elfSymbol_t *decompGetByteSym = R5900_FindSymbol(ctx, "decompGetByte", true);
	DWORD codeOfsDecomp = (decompSym) ? decompSym->val+0x40 : 0x00125140;
	DWORD codeOfsHalt = (decompSym) ? decompSym->val+0x9C : 0x0012519C;
	DWORD codeOfsReadEv = (decompGetByteSym) ? decompGetByteSym->val+0x0C :
						0x001250EC;

	//stop the simulation at this offset using a custom instruction
	R5900_MakeInstruction(ctx, codeOfsHalt, OP_CUST_STOPEXEC);
	//v0 is guaranteed to be the source offset here. the readevent function sets
	//the source buffer pointer for local tracking.
	R5900_SetLogicHook(ctx, BujingaiBin_ReadEvent, codeOfsReadEv);
	ctx->cpu.regs[REG_SP].ur[0] = 0x01000000; //put the stack here

	//finds the symbol pointing to the file table for this container
	elfSymbol_t *rlSym = R5900_FindSymbol(ctx, romTableSymName, false);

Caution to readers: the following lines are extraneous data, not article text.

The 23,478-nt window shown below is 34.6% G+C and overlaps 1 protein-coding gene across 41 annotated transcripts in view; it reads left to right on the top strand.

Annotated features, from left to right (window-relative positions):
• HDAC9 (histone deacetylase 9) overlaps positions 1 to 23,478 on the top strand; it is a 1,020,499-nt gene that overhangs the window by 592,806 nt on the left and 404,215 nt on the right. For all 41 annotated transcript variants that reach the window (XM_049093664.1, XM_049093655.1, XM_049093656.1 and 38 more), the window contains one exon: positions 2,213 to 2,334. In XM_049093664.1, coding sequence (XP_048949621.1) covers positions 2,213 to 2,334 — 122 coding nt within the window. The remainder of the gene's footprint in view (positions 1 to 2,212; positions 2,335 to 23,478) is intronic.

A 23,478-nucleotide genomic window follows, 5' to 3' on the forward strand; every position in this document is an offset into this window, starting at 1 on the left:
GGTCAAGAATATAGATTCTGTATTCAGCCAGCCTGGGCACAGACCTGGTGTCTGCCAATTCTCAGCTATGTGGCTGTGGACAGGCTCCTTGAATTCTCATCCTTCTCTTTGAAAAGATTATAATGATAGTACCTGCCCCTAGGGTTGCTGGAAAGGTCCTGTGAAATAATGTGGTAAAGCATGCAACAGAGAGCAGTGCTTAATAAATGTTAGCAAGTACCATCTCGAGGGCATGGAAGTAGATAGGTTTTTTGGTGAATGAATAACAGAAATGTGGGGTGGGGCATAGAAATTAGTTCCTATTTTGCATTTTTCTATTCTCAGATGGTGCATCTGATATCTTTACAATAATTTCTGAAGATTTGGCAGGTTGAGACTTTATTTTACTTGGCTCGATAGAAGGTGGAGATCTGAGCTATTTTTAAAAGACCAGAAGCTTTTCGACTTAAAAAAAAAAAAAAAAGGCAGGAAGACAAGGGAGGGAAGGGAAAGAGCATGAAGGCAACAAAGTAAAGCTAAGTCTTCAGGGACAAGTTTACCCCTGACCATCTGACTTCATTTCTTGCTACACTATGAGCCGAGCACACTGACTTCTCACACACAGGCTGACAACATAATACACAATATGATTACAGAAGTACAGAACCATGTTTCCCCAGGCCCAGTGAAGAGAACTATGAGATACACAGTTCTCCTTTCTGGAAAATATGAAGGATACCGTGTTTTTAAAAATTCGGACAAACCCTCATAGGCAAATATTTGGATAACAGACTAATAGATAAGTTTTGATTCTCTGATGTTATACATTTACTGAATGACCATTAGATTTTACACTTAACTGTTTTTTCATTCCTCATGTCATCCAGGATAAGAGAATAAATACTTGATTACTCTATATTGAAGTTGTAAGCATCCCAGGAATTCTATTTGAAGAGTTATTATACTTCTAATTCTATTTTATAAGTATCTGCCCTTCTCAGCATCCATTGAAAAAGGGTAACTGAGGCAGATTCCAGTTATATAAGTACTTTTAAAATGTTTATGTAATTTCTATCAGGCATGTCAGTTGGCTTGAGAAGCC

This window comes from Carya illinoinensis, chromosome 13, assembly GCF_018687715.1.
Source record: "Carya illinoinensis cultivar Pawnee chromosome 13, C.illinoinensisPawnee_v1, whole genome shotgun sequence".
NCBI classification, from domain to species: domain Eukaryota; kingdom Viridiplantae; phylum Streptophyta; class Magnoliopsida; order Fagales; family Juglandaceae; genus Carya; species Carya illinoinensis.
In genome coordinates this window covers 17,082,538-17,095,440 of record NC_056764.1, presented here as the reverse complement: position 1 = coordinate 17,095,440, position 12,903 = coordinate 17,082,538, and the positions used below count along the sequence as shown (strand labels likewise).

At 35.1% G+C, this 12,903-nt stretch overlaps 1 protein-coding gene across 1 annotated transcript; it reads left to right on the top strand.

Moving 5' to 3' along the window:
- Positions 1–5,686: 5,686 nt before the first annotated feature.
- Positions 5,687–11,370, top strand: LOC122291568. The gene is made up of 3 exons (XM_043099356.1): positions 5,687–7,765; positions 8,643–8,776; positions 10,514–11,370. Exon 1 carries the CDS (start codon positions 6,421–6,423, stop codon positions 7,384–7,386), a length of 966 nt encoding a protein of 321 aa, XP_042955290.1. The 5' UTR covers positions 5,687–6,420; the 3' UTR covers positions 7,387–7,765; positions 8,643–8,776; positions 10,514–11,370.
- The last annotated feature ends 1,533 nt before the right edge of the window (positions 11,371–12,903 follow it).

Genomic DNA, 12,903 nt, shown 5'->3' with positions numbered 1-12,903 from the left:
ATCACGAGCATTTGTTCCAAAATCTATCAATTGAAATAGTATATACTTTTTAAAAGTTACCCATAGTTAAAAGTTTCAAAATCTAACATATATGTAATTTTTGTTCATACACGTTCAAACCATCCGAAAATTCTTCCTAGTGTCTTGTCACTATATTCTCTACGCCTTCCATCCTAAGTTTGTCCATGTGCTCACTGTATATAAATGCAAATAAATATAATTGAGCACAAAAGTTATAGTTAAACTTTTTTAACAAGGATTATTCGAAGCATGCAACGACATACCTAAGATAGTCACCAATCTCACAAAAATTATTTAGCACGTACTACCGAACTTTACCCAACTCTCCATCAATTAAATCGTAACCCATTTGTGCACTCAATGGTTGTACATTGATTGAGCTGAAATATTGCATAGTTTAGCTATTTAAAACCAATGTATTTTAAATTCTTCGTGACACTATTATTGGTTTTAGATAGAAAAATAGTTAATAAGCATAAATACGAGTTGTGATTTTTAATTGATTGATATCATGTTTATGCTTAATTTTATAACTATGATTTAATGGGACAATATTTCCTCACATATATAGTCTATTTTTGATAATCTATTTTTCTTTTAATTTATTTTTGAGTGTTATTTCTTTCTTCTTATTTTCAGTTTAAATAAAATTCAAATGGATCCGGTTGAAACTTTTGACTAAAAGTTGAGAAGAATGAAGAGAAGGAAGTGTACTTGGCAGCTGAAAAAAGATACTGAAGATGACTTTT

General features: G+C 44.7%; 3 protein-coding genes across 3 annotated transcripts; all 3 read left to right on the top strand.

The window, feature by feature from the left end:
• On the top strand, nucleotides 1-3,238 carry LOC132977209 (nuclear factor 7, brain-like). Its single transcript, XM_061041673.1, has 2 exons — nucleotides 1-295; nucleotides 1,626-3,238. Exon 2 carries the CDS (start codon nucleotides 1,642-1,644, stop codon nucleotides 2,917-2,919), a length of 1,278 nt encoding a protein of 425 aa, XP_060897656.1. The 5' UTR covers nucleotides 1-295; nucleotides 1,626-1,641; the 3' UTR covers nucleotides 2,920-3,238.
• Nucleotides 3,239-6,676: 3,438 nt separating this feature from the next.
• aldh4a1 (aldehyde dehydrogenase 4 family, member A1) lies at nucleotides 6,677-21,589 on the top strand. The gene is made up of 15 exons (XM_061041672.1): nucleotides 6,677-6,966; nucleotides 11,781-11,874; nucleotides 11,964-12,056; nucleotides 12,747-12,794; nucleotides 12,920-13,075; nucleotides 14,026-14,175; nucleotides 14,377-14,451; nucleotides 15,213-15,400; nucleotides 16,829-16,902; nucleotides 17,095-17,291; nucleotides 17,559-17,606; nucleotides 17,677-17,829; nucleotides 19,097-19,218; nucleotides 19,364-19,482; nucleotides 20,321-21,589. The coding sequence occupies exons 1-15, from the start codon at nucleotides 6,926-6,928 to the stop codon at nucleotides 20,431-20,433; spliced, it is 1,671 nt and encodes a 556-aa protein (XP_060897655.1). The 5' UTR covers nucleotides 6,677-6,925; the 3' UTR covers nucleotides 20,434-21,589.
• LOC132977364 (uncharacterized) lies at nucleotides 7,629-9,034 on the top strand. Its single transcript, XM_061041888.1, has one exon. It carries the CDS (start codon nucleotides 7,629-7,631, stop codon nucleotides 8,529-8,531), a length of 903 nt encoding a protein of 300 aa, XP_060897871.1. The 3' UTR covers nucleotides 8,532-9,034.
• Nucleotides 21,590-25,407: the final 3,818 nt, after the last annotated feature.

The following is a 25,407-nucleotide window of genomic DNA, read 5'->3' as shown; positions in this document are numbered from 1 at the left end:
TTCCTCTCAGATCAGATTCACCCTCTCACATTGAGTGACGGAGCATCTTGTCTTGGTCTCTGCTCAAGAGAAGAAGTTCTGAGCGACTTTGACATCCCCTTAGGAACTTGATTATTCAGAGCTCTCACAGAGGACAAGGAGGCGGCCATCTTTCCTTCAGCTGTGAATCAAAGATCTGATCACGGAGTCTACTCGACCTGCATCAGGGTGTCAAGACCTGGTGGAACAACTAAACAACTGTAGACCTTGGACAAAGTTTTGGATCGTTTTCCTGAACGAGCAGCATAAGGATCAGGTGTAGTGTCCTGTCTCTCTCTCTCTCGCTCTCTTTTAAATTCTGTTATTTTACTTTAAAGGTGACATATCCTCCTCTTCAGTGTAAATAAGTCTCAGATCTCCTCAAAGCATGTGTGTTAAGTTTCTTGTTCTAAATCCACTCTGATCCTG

if (rlSym && rlSym->size >= sizeof(bujinRomInfo_t))
	{
		romInfo = (bujinRomInfo_t *)(ctx->sysMem+rlSym->val);
		romInfoNum = rlSym->size / sizeof(bujinRomInfo_t);
		richprintf("Found romInfo table for '%s'!\n", romTableSymName);
	}
	else
	{
		richprintf("WARNING: Couldn't find symbol, bruteforcing.\n");
	}

	DWORD dataOfs = 0x01800000; //stick the compressed file here
	memcpy(ctx->sysMem+dataOfs, fileBuffer, bufferLen); //put it in system memory

	//...
	//loop through all of the rom table entries and do this
		ctx->cpu.pc = codeOfsDecomp; //start of decompression code

		//s0/s1 will be used in looking for pointers around here
		DWORD *x = (DWORD *)(ctx->sysMem + dataOfs + bufferLen);
		DWORD decompDestOfs = dataOfs + bufferLen + 0x00100000;
		x[1] = decompDestOfs;
		x[2] = dataOfs + cmpOfs; //start of the data at the compression header

		//make s0 and s1 point to x